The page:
India must tackle a jump in spending on fuel and food subsidies sooner rather than later, finance minister P Chidambaram said, part of a series of steps aimed at stabilising the economy to be announced ahead of an election due within seven months.
Asia’s third largest economy is suffering its longest and deepest slump in at least a decade. Rating agencies have threatened to downgrade its sovereign debt to “junk” status, and the government is racing to revive growth in a bid to return to power for a third consecutive time.
“We’ve done a lot of things, but we have to do many more things, and I think we will do them in the next few weeks and months, both by the government and by the central bank,” Chidambaram told Reuters in an interview on Monday.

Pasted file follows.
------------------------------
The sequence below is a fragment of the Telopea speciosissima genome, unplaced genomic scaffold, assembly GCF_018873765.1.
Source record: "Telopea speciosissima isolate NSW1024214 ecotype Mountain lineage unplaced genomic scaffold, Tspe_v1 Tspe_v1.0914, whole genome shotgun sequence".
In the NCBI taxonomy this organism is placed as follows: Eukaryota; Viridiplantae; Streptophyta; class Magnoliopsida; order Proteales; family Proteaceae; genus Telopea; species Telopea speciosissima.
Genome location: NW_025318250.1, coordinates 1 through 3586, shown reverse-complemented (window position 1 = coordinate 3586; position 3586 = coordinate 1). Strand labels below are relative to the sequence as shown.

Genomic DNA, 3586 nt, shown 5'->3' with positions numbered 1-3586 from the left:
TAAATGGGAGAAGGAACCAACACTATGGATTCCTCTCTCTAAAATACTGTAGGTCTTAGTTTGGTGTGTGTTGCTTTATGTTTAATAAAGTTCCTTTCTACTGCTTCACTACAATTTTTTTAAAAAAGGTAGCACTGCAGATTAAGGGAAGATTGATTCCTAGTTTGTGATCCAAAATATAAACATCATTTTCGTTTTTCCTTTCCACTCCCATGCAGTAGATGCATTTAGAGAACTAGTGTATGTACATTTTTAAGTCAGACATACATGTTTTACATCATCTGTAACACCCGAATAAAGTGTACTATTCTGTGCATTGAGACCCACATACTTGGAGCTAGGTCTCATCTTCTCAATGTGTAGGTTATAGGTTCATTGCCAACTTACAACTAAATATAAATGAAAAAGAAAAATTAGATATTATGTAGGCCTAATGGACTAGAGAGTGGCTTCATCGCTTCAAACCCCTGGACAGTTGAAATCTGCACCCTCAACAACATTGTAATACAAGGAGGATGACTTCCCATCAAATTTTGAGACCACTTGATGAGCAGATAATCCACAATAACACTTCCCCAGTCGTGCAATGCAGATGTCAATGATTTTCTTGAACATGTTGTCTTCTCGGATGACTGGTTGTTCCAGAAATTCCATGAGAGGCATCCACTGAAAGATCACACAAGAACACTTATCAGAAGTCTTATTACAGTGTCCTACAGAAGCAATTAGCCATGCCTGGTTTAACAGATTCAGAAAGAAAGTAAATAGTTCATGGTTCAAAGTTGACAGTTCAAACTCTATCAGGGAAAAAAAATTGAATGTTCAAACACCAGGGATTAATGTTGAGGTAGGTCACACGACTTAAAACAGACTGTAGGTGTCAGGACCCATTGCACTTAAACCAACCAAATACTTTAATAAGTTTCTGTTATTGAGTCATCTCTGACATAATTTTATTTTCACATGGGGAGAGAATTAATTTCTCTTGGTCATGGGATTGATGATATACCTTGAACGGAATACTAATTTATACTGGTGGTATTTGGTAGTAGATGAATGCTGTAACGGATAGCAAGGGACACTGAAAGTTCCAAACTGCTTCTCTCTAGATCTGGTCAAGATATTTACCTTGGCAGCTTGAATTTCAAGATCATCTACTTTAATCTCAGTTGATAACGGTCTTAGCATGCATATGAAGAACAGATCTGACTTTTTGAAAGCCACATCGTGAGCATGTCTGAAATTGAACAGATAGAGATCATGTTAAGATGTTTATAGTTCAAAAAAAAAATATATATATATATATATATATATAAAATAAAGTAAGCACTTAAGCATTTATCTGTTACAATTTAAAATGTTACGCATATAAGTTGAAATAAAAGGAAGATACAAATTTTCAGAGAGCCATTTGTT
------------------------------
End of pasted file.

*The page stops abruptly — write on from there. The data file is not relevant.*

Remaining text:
India imports nearly 80% of its oil needs and a sharp decline in the rupee’s value since May has made government fuel subsidies more costly.
“On the government side, sooner (rather) than later we will have to address the issue of higher subsidies than budgeted, on both fuel and food,” he said, on the eve of a week-long trip to the United States that includes an investor roadshow in San Francisco.
Last month, the government deferred a plan to raise diesel prices by close to 10% to offset the damage caused by the weaker rupee. Oil subsidies are now estimated at more than `90,000 crore for the current fiscal year — nearly 40% more than budgeted.
Chidambaram, who is trying to win back investor confidence in large part by reducing a wide fiscal deficit, said India’s slowdown would impact revenues and indicated he could rein in spending by some government departments.